INVEST program changes make it easier for immigrants to start U.S. businesses.
Last week Sens. Mark Udall, D-Colo., and Mark Warner, D-Va., introduced an amendment to the immigration-reform bill before the U.S. Senate.
The amendment proposes changes to capital requirements in the INVEST program to better assist entrepreneurs start U.S. businesses and grow the national economy. Specifically the amendment targets foreign-born entrepreneurs and highly skilled college graduates of American universities to start businesses in the United States, thus creating good paying, middle-class jobs.
If passed, the amendment could make the U.S. more competitive with China and India by keeping startups, such as software, biotech and clean energy companies, in the U.S. The amendment also could make the U.S. more competitive with western nations like Canada, the United Kingdom and Chile who have already started courting foreign entrepreneurs.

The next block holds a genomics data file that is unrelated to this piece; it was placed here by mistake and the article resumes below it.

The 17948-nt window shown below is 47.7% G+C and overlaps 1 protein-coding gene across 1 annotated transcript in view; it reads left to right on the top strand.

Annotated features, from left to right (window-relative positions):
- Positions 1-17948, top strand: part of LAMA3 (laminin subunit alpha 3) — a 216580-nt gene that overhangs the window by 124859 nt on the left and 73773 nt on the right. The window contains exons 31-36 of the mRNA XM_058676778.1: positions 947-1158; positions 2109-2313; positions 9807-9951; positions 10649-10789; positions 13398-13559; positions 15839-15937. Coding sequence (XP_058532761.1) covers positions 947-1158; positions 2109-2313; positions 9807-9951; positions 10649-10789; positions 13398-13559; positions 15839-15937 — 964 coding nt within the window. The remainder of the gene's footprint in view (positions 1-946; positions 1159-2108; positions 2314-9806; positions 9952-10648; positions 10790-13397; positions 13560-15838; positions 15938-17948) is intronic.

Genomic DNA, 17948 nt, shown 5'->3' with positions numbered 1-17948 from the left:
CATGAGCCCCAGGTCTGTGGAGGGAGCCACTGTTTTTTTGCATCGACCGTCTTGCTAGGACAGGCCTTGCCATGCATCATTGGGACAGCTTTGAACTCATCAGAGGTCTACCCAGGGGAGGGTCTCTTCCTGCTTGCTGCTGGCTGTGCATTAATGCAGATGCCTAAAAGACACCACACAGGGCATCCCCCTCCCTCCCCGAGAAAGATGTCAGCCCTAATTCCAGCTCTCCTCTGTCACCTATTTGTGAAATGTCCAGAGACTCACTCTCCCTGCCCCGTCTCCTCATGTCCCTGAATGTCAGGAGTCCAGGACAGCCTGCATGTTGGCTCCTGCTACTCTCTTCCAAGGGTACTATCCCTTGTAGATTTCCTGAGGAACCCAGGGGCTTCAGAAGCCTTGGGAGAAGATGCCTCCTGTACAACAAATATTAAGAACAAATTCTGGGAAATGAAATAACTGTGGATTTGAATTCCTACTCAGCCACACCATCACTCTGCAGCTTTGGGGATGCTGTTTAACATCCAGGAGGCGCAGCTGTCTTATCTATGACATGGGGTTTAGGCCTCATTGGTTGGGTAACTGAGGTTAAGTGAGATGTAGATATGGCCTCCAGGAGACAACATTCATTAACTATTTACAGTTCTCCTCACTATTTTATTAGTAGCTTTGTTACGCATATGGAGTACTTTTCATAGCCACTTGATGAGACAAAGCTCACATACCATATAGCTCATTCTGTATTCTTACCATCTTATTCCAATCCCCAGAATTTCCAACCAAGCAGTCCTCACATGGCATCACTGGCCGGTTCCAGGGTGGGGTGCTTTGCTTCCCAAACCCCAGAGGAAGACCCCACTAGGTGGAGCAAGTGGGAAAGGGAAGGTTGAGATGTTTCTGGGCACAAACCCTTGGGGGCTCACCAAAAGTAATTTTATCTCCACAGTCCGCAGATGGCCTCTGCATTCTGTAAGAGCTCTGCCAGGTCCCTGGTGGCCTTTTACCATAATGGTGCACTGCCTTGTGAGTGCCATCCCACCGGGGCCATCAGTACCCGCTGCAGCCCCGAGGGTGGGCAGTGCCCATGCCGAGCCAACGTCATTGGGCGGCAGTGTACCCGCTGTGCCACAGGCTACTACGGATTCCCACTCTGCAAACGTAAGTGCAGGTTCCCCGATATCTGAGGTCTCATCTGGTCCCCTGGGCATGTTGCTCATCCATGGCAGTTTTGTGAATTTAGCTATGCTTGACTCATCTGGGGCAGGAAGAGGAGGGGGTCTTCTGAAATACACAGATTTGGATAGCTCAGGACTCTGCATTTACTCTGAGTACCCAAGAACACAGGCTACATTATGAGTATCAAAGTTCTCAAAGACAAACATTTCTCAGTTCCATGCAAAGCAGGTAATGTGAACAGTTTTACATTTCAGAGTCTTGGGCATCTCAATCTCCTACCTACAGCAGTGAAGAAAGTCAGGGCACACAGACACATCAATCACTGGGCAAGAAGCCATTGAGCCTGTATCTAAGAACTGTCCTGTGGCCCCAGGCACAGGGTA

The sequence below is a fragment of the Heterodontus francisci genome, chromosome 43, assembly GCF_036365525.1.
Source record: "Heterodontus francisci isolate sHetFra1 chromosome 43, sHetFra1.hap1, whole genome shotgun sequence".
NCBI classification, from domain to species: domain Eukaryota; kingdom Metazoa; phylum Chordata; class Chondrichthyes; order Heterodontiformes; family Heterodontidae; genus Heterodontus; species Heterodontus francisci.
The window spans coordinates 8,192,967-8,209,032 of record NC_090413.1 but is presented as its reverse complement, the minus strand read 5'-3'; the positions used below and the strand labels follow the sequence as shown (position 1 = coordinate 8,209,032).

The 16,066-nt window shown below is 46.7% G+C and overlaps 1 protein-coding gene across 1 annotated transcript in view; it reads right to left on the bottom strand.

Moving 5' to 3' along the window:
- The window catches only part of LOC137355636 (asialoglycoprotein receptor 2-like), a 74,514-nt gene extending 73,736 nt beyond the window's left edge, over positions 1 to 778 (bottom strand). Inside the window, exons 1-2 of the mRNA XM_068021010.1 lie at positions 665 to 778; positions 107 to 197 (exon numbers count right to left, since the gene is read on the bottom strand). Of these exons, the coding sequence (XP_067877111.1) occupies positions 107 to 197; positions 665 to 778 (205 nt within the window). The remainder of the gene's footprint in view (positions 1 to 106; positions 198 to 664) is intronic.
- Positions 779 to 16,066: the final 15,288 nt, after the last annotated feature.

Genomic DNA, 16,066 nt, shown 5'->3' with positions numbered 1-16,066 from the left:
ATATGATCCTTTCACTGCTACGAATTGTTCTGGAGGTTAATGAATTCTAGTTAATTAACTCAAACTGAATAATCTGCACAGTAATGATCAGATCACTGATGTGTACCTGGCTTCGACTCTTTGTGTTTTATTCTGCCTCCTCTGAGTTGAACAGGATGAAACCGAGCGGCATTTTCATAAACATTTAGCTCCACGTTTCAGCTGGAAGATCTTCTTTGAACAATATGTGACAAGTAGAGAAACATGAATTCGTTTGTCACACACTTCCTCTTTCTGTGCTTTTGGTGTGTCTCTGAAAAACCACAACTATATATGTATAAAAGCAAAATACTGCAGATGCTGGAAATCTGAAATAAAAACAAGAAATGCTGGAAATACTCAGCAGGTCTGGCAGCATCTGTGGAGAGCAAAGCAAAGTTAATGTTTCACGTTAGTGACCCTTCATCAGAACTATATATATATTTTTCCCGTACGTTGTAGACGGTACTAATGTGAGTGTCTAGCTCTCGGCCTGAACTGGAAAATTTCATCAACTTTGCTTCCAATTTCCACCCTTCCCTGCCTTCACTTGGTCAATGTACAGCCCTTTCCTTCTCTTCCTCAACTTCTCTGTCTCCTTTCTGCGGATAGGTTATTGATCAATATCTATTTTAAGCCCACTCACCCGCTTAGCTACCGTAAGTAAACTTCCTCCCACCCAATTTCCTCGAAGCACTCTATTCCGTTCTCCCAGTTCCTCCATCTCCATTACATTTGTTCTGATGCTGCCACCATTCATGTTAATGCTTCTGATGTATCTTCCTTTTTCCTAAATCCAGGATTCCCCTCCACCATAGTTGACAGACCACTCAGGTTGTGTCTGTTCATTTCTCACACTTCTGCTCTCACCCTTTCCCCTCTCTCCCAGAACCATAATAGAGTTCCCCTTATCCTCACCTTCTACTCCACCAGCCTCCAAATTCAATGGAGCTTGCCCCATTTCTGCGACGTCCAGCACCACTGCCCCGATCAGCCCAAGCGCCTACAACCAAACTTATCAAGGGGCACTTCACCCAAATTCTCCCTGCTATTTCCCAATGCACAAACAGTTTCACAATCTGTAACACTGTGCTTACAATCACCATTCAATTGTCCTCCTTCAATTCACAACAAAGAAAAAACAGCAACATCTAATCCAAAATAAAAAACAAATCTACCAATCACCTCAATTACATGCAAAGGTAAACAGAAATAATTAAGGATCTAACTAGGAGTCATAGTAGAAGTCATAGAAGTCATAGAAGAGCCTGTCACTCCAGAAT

“Our country is stronger and more prosperous thanks to immigrants,” Udall said in a news release. “The comprehensive immigration reform legislation currently before the U.S. Senate takes small steps in the right direction, but we need to do more to keep the United States from falling behind in the global economic race.”
The Udall/Warner amendment seeks to improve upon the INVEST visa provisions by making it easier for qualified entrepreneurs to use the program by — lowering the capital requirement for renewal of the non-immigrant visa from $250,000 to $150,000, allowing entrepreneurs to remain in the U.S. if they have successfully sold their company or have taken it public during a three-year period, doubles the amount of available green cards for each fiscal year and extends the timeframe for qualified entrepreneurs to meet revenue targets.
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